Choosing A 529 Plan

Family Finances, Planning & Saving
on July 8, 2013

College education price increases have outpaced the rate of inflation ever since the 1970s. The current cost of a typical four year degree program at a state university is now approaching a total tab of $70,000. If the historical trends continue, college education costs will increase by about 5-6% per year. If you’re starting to save for your children’s education, and they’re four years old now, by the time they enter college, that $70,000 education is going to run right around $140,000 by the time they’re enrolling.

With bond interest rates running around 2%, and current inflation adjusted savings interest rates at around 0% or less, the tried and true methods of saving for your children’s education (buying bonds and socking some money away in savings accounts) aren’t going to cut it for the graduating class of 2030.

Enter the 529 plan, named for the section of the 1996 IRS Code revision that enabled it. A 529 plan is a tax-deferred plan, similar to a 401(k) retirement plan. While 529 plans contributions aren’t tax deductible on the Federal level, most states offer a tax break for investing in the 529 plan run by the state for their state university systems.

529 plans are professionally managed investment vehicles, and there are several vendors competing for your business. There are points of differentiation that needs to be considered.

Tax Benefits

The single largest benefit to 529 plans is that the money they accrue from their interest is tax deferred; rather than paying the taxes at the point where the interest accrues, the taxes are paid only when money is withdrawn, and the taxes may be waived if you’re spending the funds on federally approved expenses, like tuition and books. While most states have a tax deduction for 529-plan contributions, there are exceptions, predominantly states without a state income tax.

Prepaid Tuition Plans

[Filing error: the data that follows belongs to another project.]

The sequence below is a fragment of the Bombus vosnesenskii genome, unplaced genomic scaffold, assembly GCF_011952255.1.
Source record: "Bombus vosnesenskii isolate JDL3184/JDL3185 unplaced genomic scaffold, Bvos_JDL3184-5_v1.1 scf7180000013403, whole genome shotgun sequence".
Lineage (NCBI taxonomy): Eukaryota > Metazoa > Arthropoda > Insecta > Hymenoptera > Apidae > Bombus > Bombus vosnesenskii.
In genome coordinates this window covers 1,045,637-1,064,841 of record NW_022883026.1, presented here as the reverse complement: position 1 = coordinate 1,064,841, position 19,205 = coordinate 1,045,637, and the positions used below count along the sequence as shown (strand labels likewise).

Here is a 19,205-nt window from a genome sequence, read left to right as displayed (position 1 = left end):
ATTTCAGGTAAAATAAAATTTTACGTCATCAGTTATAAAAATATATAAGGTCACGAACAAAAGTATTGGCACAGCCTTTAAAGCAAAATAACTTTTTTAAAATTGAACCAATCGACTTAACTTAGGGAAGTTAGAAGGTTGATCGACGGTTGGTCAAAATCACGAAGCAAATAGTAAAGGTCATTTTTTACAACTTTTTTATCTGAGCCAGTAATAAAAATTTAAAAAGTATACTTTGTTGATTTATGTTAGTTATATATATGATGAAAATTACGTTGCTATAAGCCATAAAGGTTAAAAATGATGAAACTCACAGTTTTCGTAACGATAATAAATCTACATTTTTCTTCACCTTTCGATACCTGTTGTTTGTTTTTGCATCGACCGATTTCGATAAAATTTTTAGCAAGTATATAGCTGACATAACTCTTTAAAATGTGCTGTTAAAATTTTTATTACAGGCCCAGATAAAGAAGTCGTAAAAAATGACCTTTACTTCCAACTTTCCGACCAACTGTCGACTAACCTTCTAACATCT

Somewhat more controversial are pre-paid tuition plans. Pre-paid tuition plans, like Washington State’s, let you pay current tuition prices now to lock in the price. These work well if you can afford the current tuition payments, and theoretically are less risky – there’s no chance of a stock market bubble destroying your accumulated savings. The drawback to them is that unlike other 529 plans, you’re effectively committing to a state college degree program and the funds aren’t easily rolled over into other programs. In short, if you pay for Washington State’s prepaid tuition plan, you’re going to have a hard time using those funds to enroll your child in the University of Texas.

Risk Management

529 programs are investment pools. You put your money into an accredited fund, and the funds managers take the pool of all investments and invest them in portfolios of stocks and bonds. While 2008 saw many 401(k) programs lose more than half of their value, most of those losses have been made back as of 2013. Stocks involve some element of risk, and most state-run fund programs are invested conservatively. Morningstar has ratings for 529 funds, with some of the highest rated being the T. Rowe Price College Savings Plan for Alaska, the Nevada 529 College Savings Plan, managed by Vanguard Investments. New York’s 529 College Savings program is highly rated, and New York has one of the most generous tax deductions for annual contributions.

Fees And Other Consideration

First, while your home state would like you to invest in their plan, there is no requirement that you do so. You can live in Vermont, invest in Alaska’s 529 plan, and send your children to the University of North Carolina without serious penalties. You will want to investigate roll-over limits (how often you can change the named beneficiary) and you’ll want to read the prospectus of the plan carefully to figure out their fee structure.

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